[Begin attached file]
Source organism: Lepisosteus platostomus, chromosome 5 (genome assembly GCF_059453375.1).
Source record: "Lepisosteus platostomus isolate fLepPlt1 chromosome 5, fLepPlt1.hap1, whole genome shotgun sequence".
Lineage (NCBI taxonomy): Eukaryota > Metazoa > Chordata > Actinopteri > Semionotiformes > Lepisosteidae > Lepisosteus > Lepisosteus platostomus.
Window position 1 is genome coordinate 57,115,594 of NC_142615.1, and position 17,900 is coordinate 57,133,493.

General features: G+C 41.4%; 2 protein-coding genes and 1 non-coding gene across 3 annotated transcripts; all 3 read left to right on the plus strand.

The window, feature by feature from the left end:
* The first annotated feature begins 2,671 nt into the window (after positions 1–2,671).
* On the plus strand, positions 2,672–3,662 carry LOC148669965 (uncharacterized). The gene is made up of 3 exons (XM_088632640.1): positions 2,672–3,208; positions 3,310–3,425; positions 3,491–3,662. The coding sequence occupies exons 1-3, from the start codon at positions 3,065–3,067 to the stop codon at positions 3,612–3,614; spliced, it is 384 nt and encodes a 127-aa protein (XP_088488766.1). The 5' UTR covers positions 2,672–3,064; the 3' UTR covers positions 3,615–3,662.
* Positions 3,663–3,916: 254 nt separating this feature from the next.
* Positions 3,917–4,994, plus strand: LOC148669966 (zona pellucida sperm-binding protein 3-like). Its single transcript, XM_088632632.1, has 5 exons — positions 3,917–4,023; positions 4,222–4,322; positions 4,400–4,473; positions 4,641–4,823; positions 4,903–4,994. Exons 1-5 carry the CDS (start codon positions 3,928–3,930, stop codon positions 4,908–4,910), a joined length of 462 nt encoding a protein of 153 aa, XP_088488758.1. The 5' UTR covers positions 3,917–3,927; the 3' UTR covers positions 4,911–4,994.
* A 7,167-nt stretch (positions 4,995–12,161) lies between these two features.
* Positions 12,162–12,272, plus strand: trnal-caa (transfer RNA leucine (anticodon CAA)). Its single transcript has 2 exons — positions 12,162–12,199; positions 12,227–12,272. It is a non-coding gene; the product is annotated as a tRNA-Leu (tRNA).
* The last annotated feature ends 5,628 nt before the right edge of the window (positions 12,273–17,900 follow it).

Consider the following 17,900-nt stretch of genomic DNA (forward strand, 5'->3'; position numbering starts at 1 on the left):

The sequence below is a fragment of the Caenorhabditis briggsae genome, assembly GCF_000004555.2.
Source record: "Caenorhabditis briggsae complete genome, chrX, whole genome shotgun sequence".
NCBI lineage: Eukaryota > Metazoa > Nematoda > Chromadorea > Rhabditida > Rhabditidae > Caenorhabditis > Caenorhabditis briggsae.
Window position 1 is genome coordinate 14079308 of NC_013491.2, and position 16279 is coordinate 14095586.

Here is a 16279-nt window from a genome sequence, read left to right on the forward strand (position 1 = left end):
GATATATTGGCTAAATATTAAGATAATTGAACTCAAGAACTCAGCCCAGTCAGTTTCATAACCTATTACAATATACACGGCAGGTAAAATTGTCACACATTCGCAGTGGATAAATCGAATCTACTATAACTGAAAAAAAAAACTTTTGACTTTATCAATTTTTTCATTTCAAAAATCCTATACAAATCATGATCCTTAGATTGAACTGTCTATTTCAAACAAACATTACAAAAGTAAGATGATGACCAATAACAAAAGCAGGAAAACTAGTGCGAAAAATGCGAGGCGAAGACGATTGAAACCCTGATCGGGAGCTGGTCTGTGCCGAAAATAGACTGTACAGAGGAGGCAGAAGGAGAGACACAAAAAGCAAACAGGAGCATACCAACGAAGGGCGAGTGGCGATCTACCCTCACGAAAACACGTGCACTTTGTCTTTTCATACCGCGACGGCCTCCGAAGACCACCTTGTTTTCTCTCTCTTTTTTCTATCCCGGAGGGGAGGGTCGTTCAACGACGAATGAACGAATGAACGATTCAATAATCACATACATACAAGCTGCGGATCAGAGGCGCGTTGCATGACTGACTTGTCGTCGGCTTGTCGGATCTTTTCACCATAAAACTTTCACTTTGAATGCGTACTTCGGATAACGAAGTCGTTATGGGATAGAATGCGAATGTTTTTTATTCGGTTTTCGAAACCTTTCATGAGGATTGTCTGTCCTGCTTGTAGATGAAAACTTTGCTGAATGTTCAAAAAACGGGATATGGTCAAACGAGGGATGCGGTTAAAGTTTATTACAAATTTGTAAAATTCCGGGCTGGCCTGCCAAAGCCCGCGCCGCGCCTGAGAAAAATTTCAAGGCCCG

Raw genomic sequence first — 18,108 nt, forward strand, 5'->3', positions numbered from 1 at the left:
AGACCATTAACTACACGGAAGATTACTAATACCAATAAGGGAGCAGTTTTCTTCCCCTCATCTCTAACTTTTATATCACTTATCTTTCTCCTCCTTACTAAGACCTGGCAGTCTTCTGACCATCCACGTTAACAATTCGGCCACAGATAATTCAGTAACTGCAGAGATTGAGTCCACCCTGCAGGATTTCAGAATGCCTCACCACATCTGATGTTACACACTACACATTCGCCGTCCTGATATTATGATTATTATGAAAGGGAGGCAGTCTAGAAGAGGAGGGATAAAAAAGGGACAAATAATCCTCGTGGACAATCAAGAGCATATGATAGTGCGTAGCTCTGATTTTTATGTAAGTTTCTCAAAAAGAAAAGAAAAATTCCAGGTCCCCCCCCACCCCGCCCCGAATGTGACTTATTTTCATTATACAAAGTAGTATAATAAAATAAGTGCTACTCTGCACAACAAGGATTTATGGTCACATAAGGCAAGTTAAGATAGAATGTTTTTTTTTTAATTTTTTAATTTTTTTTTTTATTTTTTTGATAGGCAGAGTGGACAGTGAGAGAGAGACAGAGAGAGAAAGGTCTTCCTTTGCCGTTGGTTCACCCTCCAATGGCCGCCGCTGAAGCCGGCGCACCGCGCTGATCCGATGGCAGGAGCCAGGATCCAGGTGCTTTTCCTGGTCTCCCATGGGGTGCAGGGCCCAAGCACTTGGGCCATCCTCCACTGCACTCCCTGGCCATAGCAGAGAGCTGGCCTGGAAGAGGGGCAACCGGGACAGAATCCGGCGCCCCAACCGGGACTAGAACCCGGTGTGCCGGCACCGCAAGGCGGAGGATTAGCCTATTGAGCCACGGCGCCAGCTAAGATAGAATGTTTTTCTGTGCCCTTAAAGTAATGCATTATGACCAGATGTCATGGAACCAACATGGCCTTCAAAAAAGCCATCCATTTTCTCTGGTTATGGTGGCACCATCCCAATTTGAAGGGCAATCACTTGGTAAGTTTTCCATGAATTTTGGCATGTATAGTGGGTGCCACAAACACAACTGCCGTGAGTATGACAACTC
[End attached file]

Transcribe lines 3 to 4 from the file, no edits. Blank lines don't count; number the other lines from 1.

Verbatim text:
Lineage (NCBI taxonomy): Eukaryota > Metazoa > Chordata > Actinopteri > Semionotiformes > Lepisosteidae > Lepisosteus > Lepisosteus platostomus.
Window position 1 is genome coordinate 57,115,594 of NC_142615.1, and position 17,900 is coordinate 57,133,493.